The United States Federal Aviation Administration (FAA) had, on the 30th of March, released a set of new noise standards that would apply to supersonic flights and aircraft. The measures include special noise allowances at times of take-off and landing. The plan is currently undergoing 90 days of public approval, also known as Notice of Proposed Rulemaking (NPRM). It will make a final decision after that. However, many environmentalists around the world are already addressing their concerns relating to this allowance.
The past and the present
The Concorde is one of the most famous aircraft in the world. The supersonic airliner could fly from Washington in the United States to London Heathrow in England in less than 4 hours. Concorde was highly acclaimed for its sharp features and an unprecedented capability to cover long distances with a maximum speed of Mach 2 (2,180 km/hr). However, the aircraft was retired from service in 2003 due to its increasing number of problems and its environmental impact.
Concorde faced numerous challenges during its years of operation. One of them was the massive sonic boom. Flying at twice the speed of sound, the loud bang created by a Concorde could shatter windows. Many countries banned it from their airspace because of this. As a result, most of the planned routes were unable to launch. Along with this, CO2 emissions and atmospheric pollution turned the eye of environmentalists towards the damaging effects of Concorde on the environment.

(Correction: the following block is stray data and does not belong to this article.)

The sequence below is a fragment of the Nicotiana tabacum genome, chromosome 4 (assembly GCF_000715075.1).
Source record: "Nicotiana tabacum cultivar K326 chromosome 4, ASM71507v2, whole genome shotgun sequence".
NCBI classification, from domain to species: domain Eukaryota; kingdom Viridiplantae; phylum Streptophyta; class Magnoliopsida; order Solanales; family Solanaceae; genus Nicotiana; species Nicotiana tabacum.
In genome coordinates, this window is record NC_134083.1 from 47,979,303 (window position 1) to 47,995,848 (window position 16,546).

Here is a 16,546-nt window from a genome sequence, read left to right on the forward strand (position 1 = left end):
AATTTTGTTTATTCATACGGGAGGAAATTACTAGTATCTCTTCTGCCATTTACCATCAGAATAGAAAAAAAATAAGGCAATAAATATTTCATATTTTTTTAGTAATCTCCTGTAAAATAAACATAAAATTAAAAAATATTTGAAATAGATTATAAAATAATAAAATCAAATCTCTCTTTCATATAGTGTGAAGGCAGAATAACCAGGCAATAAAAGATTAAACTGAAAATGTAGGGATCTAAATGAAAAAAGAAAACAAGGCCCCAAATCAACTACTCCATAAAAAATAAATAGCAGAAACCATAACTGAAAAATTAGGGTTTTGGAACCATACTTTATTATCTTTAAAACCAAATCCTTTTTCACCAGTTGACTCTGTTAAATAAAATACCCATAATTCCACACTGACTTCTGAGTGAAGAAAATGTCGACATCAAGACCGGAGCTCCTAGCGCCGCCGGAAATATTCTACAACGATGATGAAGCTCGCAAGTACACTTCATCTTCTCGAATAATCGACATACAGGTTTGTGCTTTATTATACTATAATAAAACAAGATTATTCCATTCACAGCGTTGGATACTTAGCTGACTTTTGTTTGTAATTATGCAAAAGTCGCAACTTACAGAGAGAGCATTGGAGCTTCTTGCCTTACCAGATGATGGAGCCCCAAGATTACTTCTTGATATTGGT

However, despite past issues, some companies believe there is a place in the modern aviation world for a supersonic successor. The FAA flight proposal updates the existing rules to allow airlines to apply for a special flight authorization for flying above Mach 1 in the United States.
The FAA added that the current technology, which includes noise-friendly engines and advancements in material manufacturing, could overcome the problems faced by past supersonic aircraft like Concorde.
Despite the hope that technology has moved on a great deal, many environmentalists have voiced their concerns about the potential problems supersonic flight could cause.
According to a report by the International Council on Clean Transportation, a new fleet of supersonic aircraft would burn around 5 to 6 times more fuel than a conventional aircraft. This will lead to increased fuel emissions, resulting in 96 million metric tons of carbon pollution every year. There will also be a 40% rise in nitrogen oxide, a substance that is harmful to people with respiratory diseases and heart problems.
Moreover, exposure to aircraft noise over time is associated with an increased risk of high blood pressure and life-threatening disturbance for sensitive wildlife. Hence, the argument finally arrives at a point where we have to choose between cost savings and environmental priorities. It is possible that in the future, an aircraft could arrive that ticks all the boxes. For now, however, it is a question of what is more important.
Do you think supersonic flights are a good idea? Let us know in the comments.